Flow level is controlled as in the following manner. The speed of the feed pump 60 can be made effectively constant and the speed of the barriers 10 adjusted by the drive unit 66 based on the level of the flow at the inlet end 52 of the conduit 50. Alternatively, the speed of the barriers 10 can be constant and the level of the flow at the inlet end 52 used to control the speed of the feed pump 60. In either case, the flow level is to be maintained relatively constant. If the flow level rises too high, the flow may enter the continuation section 56 and if the level falls too low, gases may enter the flow. Similarly, the flow level at the outlet end 54 of the conduit 50 is controlled by adjusting the speed of the backpressure pump 64. If that level rises too high, the flow may be carried to the continuation section 56 and if the level falls too low, gases may enter the flow. In any case, the proper level of the flow at the inlet and outlet ends 52,54 needs to be maintained for proper operation.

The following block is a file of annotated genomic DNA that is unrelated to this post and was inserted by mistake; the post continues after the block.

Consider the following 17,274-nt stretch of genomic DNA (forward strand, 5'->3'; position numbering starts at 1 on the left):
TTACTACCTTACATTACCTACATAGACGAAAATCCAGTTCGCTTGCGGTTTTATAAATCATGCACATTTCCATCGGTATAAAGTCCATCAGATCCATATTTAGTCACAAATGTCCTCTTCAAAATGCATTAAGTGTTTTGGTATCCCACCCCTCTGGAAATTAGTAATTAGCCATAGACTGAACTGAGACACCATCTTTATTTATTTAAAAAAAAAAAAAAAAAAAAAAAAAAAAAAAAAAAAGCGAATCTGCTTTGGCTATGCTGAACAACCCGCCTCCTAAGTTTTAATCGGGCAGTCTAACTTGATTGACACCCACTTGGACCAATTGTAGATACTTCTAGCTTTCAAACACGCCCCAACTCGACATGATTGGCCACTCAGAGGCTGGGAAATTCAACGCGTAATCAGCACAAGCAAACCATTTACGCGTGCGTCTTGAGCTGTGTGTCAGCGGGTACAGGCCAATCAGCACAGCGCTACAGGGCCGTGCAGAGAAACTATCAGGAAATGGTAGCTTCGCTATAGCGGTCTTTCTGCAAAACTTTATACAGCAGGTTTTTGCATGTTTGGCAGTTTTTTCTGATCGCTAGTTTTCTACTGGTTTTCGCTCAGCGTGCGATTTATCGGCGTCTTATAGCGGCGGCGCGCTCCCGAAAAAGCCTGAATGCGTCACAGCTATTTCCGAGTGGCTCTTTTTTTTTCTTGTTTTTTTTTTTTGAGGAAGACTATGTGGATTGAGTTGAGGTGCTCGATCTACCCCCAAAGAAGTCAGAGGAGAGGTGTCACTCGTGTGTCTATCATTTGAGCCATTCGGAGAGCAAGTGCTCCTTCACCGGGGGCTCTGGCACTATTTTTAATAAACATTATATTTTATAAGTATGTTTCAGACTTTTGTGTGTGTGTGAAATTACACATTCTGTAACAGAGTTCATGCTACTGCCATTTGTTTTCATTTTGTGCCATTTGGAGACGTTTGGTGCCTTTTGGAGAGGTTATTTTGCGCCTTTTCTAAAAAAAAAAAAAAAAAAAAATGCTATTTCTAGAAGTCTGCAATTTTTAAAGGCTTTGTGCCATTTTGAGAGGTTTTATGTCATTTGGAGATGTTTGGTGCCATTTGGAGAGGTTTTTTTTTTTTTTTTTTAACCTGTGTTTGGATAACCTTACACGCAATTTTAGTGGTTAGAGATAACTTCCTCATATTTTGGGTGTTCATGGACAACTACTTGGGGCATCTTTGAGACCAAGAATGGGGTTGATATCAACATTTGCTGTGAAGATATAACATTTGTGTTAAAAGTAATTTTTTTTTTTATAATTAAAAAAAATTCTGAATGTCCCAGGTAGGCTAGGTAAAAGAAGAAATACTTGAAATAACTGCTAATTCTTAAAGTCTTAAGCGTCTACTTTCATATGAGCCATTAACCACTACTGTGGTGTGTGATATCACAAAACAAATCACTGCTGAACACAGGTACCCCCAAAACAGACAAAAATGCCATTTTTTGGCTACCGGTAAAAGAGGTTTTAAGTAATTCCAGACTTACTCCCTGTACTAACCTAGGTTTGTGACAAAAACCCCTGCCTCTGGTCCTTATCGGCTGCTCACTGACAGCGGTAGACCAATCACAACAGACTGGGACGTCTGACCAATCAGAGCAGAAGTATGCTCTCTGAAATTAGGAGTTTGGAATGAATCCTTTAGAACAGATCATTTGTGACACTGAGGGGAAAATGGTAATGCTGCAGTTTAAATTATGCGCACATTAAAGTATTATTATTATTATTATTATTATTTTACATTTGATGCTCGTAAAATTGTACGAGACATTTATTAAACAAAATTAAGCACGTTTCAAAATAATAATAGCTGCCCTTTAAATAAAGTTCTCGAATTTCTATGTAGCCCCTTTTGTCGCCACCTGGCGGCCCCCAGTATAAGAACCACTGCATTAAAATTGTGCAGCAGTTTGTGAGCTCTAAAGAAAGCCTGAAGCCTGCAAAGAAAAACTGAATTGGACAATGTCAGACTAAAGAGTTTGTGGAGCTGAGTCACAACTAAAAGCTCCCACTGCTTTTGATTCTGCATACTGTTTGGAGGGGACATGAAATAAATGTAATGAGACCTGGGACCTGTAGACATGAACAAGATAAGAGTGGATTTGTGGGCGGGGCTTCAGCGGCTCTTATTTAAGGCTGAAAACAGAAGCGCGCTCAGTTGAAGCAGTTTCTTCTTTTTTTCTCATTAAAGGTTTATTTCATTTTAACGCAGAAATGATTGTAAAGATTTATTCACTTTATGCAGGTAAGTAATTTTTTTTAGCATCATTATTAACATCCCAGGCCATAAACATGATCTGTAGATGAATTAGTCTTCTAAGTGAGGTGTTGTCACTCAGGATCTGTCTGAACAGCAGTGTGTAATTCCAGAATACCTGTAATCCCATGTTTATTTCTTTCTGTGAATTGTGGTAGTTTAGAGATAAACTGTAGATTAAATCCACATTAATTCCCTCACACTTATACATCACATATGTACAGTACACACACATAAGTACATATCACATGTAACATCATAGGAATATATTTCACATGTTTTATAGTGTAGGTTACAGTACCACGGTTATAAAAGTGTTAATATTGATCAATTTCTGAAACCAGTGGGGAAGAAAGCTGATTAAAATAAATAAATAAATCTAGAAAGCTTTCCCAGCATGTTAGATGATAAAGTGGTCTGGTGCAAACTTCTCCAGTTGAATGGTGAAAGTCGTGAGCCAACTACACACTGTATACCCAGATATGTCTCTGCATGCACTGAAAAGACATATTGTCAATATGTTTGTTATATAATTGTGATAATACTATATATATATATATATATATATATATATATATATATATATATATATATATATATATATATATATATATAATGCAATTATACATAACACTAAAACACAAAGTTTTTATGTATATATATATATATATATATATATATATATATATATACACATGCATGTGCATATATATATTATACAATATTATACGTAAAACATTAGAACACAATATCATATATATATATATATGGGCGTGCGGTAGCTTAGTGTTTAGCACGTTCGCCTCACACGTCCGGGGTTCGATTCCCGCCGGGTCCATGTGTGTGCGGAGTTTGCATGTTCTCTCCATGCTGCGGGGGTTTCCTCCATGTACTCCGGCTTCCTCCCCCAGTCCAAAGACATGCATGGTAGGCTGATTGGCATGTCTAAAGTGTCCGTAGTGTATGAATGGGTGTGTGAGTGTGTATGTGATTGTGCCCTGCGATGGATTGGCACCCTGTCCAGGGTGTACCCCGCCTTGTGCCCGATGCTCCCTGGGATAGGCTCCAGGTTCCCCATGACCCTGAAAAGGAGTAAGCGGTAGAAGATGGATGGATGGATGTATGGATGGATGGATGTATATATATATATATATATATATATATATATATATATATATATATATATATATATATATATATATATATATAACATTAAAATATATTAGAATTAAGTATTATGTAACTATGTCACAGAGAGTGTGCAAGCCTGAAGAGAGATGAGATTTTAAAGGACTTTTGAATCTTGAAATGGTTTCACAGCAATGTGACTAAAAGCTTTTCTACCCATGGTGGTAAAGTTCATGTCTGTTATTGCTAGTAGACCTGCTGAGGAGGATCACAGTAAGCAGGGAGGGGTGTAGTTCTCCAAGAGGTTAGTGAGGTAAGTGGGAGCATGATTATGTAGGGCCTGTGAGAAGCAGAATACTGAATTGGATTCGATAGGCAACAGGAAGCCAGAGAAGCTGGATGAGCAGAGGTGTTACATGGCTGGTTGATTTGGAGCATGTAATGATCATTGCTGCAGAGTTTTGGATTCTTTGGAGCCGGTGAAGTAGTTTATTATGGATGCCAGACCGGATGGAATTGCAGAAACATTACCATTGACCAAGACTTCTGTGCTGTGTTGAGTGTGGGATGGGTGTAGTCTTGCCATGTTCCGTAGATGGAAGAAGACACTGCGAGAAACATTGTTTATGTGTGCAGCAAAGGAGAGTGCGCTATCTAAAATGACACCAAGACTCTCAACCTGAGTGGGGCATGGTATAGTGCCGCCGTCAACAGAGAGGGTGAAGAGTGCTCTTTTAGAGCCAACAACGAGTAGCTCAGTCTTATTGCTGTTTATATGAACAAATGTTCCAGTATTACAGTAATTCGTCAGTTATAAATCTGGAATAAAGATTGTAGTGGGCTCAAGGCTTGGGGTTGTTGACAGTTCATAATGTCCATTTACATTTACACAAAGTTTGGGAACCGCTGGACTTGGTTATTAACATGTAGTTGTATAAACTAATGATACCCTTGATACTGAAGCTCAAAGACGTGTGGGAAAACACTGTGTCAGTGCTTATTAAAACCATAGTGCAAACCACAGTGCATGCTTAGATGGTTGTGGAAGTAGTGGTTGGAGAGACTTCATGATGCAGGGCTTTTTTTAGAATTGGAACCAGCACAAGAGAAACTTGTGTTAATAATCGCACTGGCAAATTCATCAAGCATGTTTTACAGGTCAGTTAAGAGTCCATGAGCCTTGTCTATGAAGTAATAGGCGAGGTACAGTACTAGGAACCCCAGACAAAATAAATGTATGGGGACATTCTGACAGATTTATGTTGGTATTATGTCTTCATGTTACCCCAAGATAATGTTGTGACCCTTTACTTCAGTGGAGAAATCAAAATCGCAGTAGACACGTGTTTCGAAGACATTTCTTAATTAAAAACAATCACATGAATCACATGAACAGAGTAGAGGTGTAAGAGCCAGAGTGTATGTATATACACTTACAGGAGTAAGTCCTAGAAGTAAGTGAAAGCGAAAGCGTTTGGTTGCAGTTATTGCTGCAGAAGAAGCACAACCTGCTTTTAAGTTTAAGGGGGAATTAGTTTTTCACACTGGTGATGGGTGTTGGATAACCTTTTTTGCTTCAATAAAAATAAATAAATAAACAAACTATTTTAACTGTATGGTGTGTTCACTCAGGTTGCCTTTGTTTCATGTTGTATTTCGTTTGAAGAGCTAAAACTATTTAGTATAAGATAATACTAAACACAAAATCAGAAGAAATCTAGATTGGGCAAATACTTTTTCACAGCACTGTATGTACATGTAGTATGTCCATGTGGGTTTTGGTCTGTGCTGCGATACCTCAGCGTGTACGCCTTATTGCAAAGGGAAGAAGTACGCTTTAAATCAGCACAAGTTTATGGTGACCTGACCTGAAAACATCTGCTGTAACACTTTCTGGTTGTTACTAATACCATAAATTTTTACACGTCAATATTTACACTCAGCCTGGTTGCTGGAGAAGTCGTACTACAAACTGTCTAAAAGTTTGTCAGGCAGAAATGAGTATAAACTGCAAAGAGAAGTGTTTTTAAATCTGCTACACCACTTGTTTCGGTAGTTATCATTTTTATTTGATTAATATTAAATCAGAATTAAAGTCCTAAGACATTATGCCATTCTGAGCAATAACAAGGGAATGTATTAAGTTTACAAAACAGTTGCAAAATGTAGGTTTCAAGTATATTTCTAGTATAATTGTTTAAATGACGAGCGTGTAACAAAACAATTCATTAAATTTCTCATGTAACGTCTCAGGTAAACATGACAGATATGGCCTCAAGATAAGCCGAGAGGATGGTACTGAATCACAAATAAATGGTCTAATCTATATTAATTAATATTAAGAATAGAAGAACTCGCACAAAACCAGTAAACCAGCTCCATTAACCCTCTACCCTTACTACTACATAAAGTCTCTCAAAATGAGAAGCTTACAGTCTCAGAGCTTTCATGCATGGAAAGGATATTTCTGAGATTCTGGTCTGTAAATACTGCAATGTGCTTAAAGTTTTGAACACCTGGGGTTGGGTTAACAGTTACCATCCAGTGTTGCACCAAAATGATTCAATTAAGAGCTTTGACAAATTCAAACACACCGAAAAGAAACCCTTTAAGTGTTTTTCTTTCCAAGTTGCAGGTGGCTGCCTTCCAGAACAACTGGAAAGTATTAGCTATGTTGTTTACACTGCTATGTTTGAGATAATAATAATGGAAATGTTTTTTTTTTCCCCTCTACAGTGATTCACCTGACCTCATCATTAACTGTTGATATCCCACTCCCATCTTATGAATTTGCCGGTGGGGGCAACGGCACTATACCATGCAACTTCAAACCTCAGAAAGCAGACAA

Examples of the gas for the pressurization of the system can be steam, air or nitrogen. The gas is used to achieve the desired pressures and prevent the flow from entering the continuation section 56. Higher pressures allow higher process temperatures to process the food, while preventing the boiling of the liquid in the flow. Steam is one preferred gas with which to pressurize the continuation section 56 for food processing. The use of high pressure steam maintains the sterility of the continuation section 56. The steam effectively serves as a barrier between unprocessed and processed food. Steam or other sterilants can also be used to sterilize the entire device before processing begins. The system is relatively easy to clean. As for example, brushes (not shown) can be temporarily added between one or more sets of barriers 10 to assist in cleaning the conduit 50. Also, spray nozzles (not shown) in the continuation section 56 can be used to automatically clean the barriers 10 as they move through the continuation section 56.